An ambitious project in the ongoing study of the relationship of human communication and thought, Gesture and Thought is a work of such consequence that it will influence all subsequent theory on the subject.

Amazon page

Michael Corballis, the author of The Recursive Mind: The Origins of Human Language, Thought, and Civilization wrote From Hand to Mouth: The Origins of Language in which he argued that language evolved from a gestrual system to the spoken word.

It is often said that speech is what distinguishes us from other animals. But are we all talk? What if language was bequeathed to us not by word of mouth, but as a hand-me-down?

The notion that language evolved not from animal cries but from manual and facial gestures--that, for most of human history, actions have spoken louder than words--has been around since Condillac. But never before has anyone developed a full-fledged theory of how, why, and with what effects language evolved from a gestural system to the spoken word. Marshaling far-flung evidence from anthropology, animal behavior, neurology, molecular biology, anatomy, linguistics, and evolutionary psychology, Michael Corballis makes the case that language developed, with the emergence of Homo sapiens, from primate gestures to a true signed language, complete with grammar and syntax and at best punctuated with grunts and other vocalizations. While vocal utterance played an increasingly important complementary role, autonomous speech did not appear until about 50,000 years ago--much later than generally believed.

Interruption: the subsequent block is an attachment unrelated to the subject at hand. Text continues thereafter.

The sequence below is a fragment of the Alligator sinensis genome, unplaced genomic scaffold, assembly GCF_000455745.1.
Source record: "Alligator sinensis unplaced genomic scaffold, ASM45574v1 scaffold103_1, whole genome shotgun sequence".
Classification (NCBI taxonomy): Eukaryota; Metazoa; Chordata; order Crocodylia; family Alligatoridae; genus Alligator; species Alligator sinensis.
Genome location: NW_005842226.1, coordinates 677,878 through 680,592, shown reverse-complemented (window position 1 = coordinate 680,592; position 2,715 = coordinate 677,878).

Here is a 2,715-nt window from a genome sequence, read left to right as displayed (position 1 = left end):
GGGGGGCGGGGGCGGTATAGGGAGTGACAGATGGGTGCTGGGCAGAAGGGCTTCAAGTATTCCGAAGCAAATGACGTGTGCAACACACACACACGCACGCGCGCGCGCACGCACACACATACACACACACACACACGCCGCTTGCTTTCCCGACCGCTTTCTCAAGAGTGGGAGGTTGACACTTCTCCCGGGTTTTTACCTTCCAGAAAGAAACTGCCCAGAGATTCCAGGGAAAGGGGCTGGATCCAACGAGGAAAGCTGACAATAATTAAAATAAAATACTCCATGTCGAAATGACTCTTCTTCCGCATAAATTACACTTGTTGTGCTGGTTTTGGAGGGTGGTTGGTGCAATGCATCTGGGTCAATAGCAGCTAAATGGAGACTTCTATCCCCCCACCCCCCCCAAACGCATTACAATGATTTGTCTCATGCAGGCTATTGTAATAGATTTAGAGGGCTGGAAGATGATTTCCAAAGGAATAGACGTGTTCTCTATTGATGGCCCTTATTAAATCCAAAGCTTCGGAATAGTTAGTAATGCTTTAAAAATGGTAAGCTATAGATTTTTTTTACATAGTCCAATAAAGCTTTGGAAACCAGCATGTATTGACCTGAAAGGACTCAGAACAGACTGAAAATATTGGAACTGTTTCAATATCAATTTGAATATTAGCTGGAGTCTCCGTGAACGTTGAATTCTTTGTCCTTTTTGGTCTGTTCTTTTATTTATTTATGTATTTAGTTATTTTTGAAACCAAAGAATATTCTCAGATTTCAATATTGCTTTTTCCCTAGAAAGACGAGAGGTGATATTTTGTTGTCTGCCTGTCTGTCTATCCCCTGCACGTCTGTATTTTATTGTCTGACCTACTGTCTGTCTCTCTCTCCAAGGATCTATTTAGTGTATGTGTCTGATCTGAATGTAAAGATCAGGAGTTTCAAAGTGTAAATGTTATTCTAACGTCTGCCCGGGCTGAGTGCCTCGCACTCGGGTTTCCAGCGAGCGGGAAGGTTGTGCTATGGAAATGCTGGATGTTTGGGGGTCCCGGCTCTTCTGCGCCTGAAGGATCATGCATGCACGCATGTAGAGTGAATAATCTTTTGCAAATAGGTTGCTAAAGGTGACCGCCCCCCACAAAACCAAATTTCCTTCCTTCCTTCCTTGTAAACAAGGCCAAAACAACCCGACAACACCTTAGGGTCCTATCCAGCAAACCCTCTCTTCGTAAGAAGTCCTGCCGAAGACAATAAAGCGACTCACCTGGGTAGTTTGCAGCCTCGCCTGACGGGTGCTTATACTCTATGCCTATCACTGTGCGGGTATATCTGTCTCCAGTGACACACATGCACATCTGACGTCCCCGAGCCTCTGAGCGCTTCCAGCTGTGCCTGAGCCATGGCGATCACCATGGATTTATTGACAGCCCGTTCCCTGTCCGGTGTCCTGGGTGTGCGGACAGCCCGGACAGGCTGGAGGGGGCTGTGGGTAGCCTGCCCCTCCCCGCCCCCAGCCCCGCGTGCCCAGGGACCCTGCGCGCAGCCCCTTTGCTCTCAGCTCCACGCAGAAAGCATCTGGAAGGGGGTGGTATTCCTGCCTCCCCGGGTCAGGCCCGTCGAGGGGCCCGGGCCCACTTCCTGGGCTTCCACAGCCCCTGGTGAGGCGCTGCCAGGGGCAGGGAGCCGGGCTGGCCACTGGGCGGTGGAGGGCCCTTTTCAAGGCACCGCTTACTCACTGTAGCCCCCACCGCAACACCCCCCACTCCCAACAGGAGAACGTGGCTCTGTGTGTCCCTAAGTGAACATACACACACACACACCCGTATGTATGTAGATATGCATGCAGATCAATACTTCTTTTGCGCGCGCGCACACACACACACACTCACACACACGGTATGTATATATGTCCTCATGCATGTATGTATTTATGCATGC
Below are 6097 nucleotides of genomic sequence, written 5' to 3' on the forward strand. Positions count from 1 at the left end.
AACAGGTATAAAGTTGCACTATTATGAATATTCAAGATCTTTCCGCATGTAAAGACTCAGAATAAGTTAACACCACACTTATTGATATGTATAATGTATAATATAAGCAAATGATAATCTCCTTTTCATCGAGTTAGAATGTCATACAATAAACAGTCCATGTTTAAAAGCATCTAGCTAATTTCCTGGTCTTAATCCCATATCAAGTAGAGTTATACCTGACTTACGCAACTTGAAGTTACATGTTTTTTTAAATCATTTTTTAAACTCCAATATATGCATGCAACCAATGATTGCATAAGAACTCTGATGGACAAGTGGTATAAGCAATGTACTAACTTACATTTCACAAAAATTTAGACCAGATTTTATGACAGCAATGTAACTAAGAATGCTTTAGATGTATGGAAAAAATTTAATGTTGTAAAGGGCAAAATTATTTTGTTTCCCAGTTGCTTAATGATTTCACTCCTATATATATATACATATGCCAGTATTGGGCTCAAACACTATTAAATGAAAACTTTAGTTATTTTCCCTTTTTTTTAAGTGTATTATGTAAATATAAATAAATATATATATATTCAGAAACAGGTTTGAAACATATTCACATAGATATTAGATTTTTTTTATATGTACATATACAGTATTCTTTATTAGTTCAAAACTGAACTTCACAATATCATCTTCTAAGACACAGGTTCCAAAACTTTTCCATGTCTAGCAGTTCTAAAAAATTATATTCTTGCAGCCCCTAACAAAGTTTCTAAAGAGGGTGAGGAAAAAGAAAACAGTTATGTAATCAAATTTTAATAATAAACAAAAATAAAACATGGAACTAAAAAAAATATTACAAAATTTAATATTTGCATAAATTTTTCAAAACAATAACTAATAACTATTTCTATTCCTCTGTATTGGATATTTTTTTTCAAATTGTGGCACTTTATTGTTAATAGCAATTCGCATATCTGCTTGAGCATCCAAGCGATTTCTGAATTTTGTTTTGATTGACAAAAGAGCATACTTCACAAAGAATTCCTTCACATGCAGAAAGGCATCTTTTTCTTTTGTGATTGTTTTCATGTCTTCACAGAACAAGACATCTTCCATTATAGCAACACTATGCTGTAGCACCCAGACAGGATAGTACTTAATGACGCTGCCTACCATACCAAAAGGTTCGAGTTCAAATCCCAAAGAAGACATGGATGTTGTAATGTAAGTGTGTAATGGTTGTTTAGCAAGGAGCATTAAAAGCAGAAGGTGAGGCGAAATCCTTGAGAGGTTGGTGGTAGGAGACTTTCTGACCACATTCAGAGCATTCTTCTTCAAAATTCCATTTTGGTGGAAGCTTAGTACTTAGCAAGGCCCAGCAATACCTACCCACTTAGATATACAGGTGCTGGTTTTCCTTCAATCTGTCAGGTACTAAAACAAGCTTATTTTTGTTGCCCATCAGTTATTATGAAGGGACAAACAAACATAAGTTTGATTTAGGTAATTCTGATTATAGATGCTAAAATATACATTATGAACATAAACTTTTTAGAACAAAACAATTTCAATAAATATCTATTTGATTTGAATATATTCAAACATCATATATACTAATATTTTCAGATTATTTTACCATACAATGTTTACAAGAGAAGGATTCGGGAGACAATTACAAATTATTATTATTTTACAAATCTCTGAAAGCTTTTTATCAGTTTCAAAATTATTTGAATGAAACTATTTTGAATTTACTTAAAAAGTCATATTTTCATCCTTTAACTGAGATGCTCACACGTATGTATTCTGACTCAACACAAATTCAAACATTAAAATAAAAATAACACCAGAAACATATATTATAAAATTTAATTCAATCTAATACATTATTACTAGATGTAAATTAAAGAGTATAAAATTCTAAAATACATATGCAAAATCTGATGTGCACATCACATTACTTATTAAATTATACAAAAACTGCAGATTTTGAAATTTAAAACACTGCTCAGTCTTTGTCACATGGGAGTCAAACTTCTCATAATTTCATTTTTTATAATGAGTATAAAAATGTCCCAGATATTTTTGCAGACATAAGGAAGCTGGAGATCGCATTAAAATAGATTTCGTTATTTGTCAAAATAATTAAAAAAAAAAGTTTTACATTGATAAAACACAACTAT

Bringing in significant new evidence to bolster what has been a minority view, Corballis goes beyond earlier supporters of a gestural theory by suggesting why speech eventually (but not completely!) supplanted gesture. He then uses this milestone to account for the artistic explosion and demographic triumph of the particular group of Homo sapiens from whom we are descended. And he asserts that speech, like written language, was a cultural invention and not a biological fait accompli.